City Springs Theatre
through September 22, 2019

Let’s jump to the bottom line . . . . get your tickets and you will thoroughly enjoy every minute of this world class production at a local theatre. The sets, cast, costumes, music, choreography, flying and every single aspect of this production are the equal of anything you may ever have seen on Broadway or Shaftesbury Avenue.

Kerry Conte comes on stage as the world’s favorite nanny. She has the looks, pipes and moves of the original nanny; and truly everyday’s a holiday with Mary. Con O’Shea-Creal has come to town to sweep those chimneys and step in time with the giant cast. The banker who may have some problems is George (Drew McVety) who is the somewhat strict father of Jane (Neve Juday) and Michael (Carson O. Shelton).

Hats off to Brandt Blocker who directed this incredible opus. Cindy Mora Reiser did the choreography and Chris Brent Davis was in the pit as conductor for the live full orchestra. More than two dozen superb performers take on 30+ roles as the tale unfolds to show us how anything can happen.

Yes, you are probably going to want to sing along to some of the numbers, but try to just move your lips. They will give you a chance to really clap and sing along when they do an audience-invited encore of Supercalifragilisticexpialidocious, and you get a chance to come off being really precocious.

This is one to take the kids to, whether they be 5 or 95, they’ll truly enjoy it. No expletives, nobody getting killed, and even easy to relate to; albeit no clue what brimstone and treacle may taste like. The show at the Byers Theatre just off 285 in Sandy Springs is easy to get to, with plenty of garage space and goodies. More info at CitySpringsTheatre.com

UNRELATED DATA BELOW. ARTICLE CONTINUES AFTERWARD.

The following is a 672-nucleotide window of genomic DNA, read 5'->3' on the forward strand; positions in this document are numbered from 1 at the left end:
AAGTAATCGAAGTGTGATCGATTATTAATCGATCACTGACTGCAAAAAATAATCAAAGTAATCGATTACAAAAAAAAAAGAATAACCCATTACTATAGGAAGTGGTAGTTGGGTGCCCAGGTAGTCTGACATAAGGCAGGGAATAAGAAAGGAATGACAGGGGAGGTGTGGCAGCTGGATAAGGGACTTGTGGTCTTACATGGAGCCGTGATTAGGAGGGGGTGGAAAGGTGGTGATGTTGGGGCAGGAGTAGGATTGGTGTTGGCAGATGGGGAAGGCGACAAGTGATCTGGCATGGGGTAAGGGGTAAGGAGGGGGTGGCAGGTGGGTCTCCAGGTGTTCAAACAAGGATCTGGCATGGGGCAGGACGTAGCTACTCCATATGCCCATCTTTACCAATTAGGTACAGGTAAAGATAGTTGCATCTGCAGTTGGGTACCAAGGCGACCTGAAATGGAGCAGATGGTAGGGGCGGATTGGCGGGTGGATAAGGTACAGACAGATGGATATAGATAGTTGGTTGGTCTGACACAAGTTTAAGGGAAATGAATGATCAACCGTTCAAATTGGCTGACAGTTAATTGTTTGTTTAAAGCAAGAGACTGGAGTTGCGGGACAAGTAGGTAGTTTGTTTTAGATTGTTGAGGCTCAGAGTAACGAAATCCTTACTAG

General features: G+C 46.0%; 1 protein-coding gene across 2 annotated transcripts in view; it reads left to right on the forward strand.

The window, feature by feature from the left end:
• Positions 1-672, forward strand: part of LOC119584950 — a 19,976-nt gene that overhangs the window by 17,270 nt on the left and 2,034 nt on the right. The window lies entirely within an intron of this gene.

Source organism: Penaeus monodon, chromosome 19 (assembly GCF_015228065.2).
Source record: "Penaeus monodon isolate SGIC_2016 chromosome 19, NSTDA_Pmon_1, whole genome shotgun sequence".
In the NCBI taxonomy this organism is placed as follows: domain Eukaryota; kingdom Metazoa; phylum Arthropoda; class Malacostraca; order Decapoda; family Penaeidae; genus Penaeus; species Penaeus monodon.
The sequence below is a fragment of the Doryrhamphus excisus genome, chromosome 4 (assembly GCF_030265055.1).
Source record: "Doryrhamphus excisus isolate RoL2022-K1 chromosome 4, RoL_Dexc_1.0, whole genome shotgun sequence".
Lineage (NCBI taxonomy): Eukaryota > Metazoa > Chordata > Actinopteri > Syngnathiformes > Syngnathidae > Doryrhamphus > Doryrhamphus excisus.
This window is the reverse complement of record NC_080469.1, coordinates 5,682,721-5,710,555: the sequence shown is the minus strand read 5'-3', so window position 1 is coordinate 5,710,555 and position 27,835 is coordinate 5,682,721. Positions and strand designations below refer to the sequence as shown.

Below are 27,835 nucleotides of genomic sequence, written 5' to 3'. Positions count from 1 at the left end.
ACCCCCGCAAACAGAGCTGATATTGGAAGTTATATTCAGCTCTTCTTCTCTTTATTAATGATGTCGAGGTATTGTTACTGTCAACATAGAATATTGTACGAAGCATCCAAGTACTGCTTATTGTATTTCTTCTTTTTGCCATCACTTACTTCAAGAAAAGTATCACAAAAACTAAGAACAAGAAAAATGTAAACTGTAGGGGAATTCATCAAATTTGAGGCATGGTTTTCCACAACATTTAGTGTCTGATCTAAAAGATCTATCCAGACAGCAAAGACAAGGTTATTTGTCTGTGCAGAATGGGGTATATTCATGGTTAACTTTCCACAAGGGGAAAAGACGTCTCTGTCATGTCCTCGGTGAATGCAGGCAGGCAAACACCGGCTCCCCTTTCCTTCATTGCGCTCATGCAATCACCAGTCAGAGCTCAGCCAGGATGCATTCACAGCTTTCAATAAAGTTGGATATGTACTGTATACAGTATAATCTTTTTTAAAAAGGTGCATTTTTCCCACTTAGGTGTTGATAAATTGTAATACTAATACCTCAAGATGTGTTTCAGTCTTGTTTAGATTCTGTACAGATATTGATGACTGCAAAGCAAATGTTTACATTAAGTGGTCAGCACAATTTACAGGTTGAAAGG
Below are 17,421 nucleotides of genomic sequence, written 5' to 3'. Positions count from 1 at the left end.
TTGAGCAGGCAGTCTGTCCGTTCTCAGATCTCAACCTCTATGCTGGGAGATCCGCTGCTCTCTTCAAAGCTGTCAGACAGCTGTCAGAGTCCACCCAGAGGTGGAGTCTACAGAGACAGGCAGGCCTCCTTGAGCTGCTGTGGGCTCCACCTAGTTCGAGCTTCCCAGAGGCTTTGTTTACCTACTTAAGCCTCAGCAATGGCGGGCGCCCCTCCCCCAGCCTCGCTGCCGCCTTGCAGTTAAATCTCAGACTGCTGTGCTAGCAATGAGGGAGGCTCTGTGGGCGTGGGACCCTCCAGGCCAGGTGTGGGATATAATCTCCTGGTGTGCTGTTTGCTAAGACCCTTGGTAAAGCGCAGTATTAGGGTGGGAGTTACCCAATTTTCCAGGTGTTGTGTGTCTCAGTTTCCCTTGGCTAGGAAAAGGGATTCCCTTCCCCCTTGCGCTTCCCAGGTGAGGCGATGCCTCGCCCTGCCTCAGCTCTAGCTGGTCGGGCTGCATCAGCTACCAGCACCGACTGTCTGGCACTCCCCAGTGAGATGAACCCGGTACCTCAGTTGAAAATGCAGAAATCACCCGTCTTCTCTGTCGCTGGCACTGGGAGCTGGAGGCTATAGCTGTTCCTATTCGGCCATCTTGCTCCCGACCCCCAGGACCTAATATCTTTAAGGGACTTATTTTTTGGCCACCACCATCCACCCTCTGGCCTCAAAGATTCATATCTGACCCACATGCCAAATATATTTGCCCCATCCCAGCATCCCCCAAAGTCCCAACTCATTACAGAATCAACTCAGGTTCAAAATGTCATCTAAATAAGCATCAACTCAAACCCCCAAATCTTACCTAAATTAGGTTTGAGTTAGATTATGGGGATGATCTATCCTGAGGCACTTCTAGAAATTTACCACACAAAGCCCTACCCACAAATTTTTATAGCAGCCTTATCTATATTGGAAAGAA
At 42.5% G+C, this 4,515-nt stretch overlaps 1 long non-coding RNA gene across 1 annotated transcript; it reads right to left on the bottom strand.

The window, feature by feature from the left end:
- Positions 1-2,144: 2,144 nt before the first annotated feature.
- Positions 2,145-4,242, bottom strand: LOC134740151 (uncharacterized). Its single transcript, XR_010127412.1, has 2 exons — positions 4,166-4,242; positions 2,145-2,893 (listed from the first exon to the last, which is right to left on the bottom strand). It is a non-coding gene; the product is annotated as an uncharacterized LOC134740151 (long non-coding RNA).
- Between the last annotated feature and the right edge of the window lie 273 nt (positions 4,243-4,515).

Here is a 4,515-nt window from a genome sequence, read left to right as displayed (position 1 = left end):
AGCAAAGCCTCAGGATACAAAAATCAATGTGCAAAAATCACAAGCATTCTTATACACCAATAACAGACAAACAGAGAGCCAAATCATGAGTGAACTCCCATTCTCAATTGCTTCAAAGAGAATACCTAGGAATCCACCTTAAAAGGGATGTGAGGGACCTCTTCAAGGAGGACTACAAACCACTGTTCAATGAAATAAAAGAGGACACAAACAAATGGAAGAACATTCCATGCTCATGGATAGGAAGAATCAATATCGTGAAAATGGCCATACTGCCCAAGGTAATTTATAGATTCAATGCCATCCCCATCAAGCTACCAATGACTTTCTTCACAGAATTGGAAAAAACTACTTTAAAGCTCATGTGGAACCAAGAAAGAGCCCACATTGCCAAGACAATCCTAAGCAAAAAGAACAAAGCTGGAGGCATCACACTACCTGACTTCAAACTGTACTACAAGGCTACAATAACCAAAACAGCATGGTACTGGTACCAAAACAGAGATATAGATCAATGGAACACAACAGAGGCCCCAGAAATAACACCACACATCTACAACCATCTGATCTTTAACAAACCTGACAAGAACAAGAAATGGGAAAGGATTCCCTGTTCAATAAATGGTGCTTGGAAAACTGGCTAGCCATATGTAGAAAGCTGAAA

13
Sep

Cat on a Hot Tin Roof

 

 

 

 

 

 

Cat on a Hot Tin Roof
Georgia Ensemble Theatre
through September 29, 2019

Are our lives a reflection of the world in which we live, or is it the other way around? If we accept that any real dictionary should have as a definition of “dysfunctional” to “see family” then you can understand where the weirdos in Tennessee Williams’ plays come from. His mother was often in zoo-zoo land, his father was abusive and was much closer to his brother than to him, and his sister Rose, had been diagnosed as schizoid and spent most of her life in an asylum. And, Williams was a depressed alcoholic homosexual. Well, HELLO!  Meet the family in this play.

Kate Donadio MacQueen as Margaret and Joe Sykes as Brick, dominate the stage for the first hour act. He’s drowning himself in booze, and is not at all inclined to intimacy with his wife. John Maxwell is Big Daddy, who is not a happy camper. He’s got medical issues, family issues, and is sitting on a fortune in cash and property that has to pass off to a bunch of folks he would prefer to ignore.

Big Mama is played by Karen Howell, and she is one who seems to have some problems dealing with reality, when the reality doesn’t offer the outcomes she would prefer. I figure that should remind most of us of somebody in our respective families.